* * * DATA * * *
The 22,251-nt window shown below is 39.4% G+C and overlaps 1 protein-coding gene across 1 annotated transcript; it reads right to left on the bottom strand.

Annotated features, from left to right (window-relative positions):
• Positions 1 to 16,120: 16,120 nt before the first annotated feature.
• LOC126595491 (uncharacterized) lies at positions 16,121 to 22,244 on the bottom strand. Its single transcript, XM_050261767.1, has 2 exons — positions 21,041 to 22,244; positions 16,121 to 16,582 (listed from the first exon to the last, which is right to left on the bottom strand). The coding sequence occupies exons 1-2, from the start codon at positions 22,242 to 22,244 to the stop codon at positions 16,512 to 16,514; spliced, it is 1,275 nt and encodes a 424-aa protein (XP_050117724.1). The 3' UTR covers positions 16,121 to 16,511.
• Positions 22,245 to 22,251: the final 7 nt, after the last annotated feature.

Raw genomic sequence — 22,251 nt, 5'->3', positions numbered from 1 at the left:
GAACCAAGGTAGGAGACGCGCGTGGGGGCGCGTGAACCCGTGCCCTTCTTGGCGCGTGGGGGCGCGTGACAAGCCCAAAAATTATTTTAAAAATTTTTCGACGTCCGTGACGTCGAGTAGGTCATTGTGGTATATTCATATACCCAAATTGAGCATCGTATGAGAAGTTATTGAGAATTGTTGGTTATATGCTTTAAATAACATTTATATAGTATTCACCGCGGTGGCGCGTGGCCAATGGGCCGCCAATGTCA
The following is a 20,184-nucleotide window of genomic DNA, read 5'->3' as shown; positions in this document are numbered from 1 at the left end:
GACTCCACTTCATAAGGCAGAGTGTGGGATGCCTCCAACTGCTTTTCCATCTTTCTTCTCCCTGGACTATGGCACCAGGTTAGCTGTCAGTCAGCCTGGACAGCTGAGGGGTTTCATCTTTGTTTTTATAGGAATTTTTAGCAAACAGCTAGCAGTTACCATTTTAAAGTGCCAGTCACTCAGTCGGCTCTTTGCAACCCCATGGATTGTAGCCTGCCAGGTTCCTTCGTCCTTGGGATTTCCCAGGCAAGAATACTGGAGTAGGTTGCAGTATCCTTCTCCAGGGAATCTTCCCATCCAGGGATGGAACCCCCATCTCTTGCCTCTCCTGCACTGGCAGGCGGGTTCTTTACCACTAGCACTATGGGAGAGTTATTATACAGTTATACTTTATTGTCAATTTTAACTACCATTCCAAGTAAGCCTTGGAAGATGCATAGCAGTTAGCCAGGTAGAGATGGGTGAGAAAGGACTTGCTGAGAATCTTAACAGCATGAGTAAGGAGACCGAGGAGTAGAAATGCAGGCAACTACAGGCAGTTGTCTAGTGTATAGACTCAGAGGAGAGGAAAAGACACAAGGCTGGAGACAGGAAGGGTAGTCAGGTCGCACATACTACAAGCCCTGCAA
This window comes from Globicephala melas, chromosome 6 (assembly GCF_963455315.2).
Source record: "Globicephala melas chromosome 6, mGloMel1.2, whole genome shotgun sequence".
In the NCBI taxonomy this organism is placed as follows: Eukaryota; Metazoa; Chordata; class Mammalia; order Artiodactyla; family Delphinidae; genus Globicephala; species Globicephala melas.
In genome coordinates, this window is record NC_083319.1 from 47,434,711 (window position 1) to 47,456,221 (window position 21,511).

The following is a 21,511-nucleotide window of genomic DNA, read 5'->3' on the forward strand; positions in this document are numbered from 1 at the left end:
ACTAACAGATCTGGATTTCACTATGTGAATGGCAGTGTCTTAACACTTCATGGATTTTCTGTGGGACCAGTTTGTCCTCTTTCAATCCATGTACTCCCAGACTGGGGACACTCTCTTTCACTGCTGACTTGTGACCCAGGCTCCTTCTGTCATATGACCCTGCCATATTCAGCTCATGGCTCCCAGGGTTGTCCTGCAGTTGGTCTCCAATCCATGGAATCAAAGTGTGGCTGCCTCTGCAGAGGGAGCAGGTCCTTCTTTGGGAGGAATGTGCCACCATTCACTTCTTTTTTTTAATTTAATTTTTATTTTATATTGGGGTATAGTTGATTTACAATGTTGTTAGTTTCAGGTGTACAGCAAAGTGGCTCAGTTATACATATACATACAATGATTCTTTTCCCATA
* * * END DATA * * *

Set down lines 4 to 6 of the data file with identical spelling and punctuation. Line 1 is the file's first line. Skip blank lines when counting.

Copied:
• LOC126595491 (uncharacterized) lies at positions 16,121 to 22,244 on the bottom strand. Its single transcript, XM_050261767.1, has 2 exons — positions 21,041 to 22,244; positions 16,121 to 16,582 (listed from the first exon to the last, which is right to left on the bottom strand). The coding sequence occupies exons 1-2, from the start codon at positions 22,242 to 22,244 to the stop codon at positions 16,512 to 16,514; spliced, it is 1,275 nt and encodes a 424-aa protein (XP_050117724.1). The 3' UTR covers positions 16,121 to 16,511.
• Positions 22,245 to 22,251: the final 7 nt, after the last annotated feature.

Raw genomic sequence — 22,251 nt, 5'->3', positions numbered from 1 at the left: